Man crushed by roller after ‘working defect’

The accident happened during a project to build a transmission power line. Picture: Jane Barlow
The accident happened during a project to build a transmission power line. Picture: Jane Barlow
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A workman was crushed to death by a road roller as a result of a “defect” in working practices, a sheriff has ruled.

David McClorey, 31, was working on a power line construction project near Kinbuck in Perth and Kinross when the accident occurred on April 11 2012.

There was a defect in the system of working which contributed to the accident resulting in the death.”

Sheriff William Gilchrist

The excavator operator, from South Queensferry, West Lothian, became trapped between a road roller and an excavator during an attempt to transfer fuel from one machine to the other.

The driver of the roller, Paul Cooper, told a fatal accident inquiry in Stirling that he had sight of Mr McClorey as he reversed the machine towards the excavator.

In a written judgement, Sheriff William Gilchrist said: “There was a defect in the system of working which contributed to the accident resulting in the death, namely that the reversing operation was not conducted in accordance with normal safe practices.”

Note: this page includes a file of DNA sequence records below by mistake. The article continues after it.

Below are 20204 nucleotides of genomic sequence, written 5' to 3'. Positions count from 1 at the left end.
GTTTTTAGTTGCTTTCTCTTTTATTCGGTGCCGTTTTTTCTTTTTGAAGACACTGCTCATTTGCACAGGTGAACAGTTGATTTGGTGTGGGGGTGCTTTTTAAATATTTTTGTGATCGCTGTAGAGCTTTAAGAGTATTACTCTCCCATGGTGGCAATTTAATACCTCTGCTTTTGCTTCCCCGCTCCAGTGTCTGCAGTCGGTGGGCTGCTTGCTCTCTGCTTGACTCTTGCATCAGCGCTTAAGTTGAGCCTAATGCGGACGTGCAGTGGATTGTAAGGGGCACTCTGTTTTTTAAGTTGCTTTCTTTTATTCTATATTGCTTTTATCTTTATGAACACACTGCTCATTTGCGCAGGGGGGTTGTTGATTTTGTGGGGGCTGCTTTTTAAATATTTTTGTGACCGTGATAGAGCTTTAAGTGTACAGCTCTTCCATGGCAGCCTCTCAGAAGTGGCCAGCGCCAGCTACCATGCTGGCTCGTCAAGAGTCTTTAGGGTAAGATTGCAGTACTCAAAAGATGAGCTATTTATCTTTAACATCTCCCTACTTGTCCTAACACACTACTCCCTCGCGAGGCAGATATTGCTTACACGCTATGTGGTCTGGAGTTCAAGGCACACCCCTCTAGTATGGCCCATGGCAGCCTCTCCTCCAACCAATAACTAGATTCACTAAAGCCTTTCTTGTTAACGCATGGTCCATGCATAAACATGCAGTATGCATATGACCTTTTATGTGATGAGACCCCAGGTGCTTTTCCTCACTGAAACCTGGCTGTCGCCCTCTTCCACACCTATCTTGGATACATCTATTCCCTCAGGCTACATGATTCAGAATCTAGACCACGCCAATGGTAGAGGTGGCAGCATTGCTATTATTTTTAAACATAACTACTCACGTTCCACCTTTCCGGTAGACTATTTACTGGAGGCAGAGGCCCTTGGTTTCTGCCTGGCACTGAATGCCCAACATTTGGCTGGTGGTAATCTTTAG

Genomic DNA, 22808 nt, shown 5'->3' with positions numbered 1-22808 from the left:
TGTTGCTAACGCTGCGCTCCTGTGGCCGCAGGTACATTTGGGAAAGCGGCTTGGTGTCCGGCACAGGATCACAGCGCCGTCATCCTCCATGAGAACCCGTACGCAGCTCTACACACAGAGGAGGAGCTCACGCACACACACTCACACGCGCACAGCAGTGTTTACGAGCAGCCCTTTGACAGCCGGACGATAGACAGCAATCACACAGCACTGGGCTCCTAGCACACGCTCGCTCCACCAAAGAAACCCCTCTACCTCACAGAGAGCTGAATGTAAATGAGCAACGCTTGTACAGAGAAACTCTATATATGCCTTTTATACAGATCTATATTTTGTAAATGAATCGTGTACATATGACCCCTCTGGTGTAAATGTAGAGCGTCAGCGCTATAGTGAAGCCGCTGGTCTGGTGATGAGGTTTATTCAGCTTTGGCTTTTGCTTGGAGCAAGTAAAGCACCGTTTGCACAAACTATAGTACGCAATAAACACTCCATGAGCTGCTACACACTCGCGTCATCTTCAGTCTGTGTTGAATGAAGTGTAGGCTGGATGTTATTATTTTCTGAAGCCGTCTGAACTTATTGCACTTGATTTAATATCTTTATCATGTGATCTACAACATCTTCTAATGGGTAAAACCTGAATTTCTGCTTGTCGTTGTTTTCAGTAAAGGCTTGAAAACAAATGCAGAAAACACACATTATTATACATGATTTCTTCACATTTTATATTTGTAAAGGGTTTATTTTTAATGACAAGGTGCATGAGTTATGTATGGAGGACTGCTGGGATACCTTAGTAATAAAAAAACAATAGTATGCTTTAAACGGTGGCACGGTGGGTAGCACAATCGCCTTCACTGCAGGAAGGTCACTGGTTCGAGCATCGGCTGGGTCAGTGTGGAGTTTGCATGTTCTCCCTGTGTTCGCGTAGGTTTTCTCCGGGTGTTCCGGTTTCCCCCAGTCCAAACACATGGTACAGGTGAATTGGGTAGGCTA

He added: “The syphoning could have been undertaken without requiring the roller to reverse.

“Secondly, even if the reversing manoeuvre had been required, Mr McClorey should and could have been positioned differently from that described in either of the two scenarios explored at this inquiry.”

Mr McClorey, an employee of RJT Excavations, died from multiple injuries when he was crushed between the machines at a temporary access track which was under construction off the B8033 Dunblane to Braco road.

Balfour Beattie Utilities Solutions was the principal contractor on the project to construct a new transmission power line from Beauly to Denny.

The inquiry into the workman’s death heard evidence over four days in December.

Sheriff Gilchrist said he agreed with the assessment by the Health and Safety Executive that the method of refuelling did not present a significant risk in itself.

He said: “I am also satisfied that there was no need to undertake a specific risk assessment or provide a method statement for a refuelling or syphoning task.”

The sheriff said he wished to convey his sympathy to Mr McClorey’s family “for their tragic loss”.